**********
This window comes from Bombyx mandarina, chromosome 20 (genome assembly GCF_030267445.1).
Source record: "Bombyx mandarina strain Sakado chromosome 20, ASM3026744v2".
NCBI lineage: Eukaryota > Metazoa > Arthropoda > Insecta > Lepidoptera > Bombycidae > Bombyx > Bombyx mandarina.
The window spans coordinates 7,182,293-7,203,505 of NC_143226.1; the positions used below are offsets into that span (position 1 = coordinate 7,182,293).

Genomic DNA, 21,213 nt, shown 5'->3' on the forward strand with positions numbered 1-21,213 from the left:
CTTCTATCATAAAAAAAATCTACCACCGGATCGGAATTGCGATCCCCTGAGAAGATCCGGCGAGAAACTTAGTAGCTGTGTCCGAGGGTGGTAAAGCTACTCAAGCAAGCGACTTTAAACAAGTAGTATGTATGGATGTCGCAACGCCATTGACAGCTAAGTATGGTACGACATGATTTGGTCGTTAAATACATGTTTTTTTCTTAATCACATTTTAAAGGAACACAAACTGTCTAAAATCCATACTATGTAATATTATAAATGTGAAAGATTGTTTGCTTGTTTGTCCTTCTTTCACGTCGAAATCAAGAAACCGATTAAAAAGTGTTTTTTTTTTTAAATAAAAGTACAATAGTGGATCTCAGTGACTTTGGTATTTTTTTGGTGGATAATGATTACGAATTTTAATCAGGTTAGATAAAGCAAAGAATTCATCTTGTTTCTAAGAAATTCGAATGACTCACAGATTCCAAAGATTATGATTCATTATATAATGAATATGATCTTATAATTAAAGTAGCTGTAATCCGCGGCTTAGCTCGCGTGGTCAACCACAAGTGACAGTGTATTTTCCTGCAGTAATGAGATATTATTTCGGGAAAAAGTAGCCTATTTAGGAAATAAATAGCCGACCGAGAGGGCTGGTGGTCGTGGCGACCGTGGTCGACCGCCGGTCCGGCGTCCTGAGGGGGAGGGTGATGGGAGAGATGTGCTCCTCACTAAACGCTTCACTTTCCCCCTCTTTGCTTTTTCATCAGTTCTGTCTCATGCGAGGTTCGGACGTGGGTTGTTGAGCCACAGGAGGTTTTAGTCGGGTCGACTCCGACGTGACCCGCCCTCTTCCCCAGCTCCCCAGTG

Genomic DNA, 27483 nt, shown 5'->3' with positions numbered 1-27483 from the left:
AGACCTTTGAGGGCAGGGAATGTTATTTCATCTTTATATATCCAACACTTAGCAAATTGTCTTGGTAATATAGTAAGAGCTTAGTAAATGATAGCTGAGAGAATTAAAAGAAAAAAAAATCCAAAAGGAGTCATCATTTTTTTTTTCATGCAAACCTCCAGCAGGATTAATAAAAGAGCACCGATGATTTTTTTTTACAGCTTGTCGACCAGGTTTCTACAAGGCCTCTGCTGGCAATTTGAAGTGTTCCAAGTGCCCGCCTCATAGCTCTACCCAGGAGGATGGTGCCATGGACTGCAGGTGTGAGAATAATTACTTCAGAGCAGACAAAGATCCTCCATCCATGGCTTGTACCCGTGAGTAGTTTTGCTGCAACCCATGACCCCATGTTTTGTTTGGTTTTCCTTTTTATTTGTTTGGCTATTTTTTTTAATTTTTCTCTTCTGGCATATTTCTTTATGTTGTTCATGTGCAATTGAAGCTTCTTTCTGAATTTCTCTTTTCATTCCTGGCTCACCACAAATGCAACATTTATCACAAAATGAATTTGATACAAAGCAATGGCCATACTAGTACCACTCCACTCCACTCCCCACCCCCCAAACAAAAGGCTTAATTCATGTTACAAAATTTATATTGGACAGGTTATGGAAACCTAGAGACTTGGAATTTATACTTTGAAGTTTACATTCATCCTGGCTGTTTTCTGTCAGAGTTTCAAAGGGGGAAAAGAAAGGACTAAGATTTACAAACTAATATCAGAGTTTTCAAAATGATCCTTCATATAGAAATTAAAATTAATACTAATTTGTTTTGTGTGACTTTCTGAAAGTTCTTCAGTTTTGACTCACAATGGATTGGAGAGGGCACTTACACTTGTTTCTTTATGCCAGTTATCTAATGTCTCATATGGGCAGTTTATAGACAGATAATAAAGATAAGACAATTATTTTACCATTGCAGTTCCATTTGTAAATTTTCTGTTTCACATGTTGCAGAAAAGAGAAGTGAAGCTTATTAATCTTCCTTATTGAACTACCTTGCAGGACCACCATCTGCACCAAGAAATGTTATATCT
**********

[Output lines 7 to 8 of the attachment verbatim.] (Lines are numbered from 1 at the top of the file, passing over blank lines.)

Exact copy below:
Genomic DNA, 27483 nt, shown 5'->3' with positions numbered 1-27483 from the left:
AGACCTTTGAGGGCAGGGAATGTTATTTCATCTTTATATATCCAACACTTAGCAAATTGTCTTGGTAATATAGTAAGAGCTTAGTAAATGATAGCTGAGAGAATTAAAAGAAAAAAAAATCCAAAAGGAGTCATCATTTTTTTTTTCATGCAAACCTCCAGCAGGATTAATAAAAGAGCACCGATGATTTTTTTTTACAGCTTGTCGACCAGGTTTCTACAAGGCCTCTGCTGGCAATTTGAAGTGTTCCAAGTGCCCGCCTCATAGCTCTACCCAGGAGGATGGTGCCATGGACTGCAGGTGTGAGAATAATTACTTCAGAGCAGACAAAGATCCTCCATCCATGGCTTGTACCCGTGAGTAGTTTTGCTGCAACCCATGACCCCATGTTTTGTTTGGTTTTCCTTTTTATTTGTTTGGCTATTTTTTTTAATTTTTCTCTTCTGGCATATTTCTTTATGTTGTTCATGTGCAATTGAAGCTTCTTTCTGAATTTCTCTTTTCATTCCTGGCTCACCACAAATGCAACATTTATCACAAAATGAATTTGATACAAAGCAATGGCCATACTAGTACCACTCCACTCCACTCCCCACCCCCCAAACAAAAGGCTTAATTCATGTTACAAAATTTATATTGGACAGGTTATGGAAACCTAGAGACTTGGAATTTATACTTTGAAGTTTACATTCATCCTGGCTGTTTTCTGTCAGAGTTTCAAAGGGGGAAAAGAAAGGACTAAGATTTACAAACTAATATCAGAGTTTTCAAAATGATCCTTCATATAGAAATTAAAATTAATACTAATTTGTTTTGTGTGACTTTCTGAAAGTTCTTCAGTTTTGACTCACAATGGATTGGAGAGGGCACTTACACTTGTTTCTTTATGCCAGTTATCTAATGTCTCATATGGGCAGTTTATAGACAGATAATAAAGATAAGACAATTATTTTACCATTGCAGTTCCATTTGTAAATTTTCTGTTTCACATGTTGCAGAAAAGAGAAGTGAAGCTTATTAATCTTCCTTATTGAACTACCTTGCAGGACCACCATCTGCACCAAGAAATGTTATATCT